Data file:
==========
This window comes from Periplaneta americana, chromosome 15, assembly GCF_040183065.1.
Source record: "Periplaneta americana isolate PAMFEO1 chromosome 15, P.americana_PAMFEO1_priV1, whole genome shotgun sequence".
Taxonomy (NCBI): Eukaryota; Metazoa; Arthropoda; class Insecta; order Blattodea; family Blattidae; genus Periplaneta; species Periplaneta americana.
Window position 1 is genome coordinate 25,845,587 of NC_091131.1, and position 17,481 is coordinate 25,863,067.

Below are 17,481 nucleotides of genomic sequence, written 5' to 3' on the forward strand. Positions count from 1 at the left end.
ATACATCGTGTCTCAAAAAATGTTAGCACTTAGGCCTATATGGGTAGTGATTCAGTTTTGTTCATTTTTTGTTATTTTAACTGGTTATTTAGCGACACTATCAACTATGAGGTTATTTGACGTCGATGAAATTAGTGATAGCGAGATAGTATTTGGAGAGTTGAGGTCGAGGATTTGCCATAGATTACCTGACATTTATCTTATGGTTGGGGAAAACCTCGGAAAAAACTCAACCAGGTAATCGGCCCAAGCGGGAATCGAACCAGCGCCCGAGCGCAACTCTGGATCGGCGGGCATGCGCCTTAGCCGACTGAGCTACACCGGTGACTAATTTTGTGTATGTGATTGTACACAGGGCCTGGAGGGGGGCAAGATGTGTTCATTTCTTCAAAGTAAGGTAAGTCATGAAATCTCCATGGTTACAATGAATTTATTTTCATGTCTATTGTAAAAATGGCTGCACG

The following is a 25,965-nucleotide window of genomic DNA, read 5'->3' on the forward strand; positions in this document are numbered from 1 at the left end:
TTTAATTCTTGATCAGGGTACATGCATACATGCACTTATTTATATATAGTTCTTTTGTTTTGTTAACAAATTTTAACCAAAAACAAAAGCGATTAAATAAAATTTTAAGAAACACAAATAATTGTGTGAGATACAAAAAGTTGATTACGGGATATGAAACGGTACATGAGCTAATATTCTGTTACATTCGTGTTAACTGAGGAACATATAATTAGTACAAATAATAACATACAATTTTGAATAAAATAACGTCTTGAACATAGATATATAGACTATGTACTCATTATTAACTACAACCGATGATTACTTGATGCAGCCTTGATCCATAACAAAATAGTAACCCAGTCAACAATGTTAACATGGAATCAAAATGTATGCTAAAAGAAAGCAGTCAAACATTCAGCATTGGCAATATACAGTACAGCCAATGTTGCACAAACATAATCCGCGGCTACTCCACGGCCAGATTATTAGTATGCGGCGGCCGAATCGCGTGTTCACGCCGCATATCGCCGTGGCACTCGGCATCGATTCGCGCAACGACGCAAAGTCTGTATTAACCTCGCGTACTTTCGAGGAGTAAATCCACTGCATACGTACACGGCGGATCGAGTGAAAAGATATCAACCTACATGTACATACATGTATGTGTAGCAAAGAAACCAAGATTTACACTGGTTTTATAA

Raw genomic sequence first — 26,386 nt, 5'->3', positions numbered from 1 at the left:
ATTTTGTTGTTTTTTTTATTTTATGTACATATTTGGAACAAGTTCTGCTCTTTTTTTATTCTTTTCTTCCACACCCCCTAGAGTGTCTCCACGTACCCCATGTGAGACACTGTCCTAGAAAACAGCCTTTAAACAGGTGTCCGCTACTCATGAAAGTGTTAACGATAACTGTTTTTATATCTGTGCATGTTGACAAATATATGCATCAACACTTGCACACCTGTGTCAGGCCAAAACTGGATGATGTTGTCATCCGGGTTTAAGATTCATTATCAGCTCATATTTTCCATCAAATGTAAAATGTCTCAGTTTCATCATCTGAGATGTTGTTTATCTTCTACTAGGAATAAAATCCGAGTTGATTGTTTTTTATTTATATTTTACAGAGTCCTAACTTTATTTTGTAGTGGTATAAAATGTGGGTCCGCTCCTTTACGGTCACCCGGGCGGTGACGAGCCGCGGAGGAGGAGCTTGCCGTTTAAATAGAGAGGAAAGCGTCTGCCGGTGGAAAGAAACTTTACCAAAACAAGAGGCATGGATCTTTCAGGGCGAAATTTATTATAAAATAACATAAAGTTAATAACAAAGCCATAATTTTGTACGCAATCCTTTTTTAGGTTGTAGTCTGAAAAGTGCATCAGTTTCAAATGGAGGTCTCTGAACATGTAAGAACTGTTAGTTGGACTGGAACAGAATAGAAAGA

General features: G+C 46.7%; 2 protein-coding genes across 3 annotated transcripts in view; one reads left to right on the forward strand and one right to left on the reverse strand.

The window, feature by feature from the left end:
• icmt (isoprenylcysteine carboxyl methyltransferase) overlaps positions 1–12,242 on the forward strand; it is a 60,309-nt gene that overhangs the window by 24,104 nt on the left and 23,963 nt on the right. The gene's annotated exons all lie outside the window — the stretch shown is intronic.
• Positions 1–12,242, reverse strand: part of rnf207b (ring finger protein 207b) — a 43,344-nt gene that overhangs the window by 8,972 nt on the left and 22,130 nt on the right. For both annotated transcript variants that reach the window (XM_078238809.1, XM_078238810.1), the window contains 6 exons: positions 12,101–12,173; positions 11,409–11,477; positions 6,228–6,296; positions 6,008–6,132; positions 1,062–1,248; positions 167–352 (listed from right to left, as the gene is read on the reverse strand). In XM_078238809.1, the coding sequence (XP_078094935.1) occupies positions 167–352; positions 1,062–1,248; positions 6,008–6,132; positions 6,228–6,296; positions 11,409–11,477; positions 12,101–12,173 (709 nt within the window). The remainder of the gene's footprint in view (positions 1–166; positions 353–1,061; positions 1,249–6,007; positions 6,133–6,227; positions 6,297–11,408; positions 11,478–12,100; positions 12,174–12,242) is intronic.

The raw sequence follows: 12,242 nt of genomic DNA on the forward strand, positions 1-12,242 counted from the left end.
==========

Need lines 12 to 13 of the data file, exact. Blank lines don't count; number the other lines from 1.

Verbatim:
The window, feature by feature from the left end:
• icmt (isoprenylcysteine carboxyl methyltransferase) overlaps positions 1–12,242 on the forward strand; it is a 60,309-nt gene that overhangs the window by 24,104 nt on the left and 23,963 nt on the right. The gene's annotated exons all lie outside the window — the stretch shown is intronic.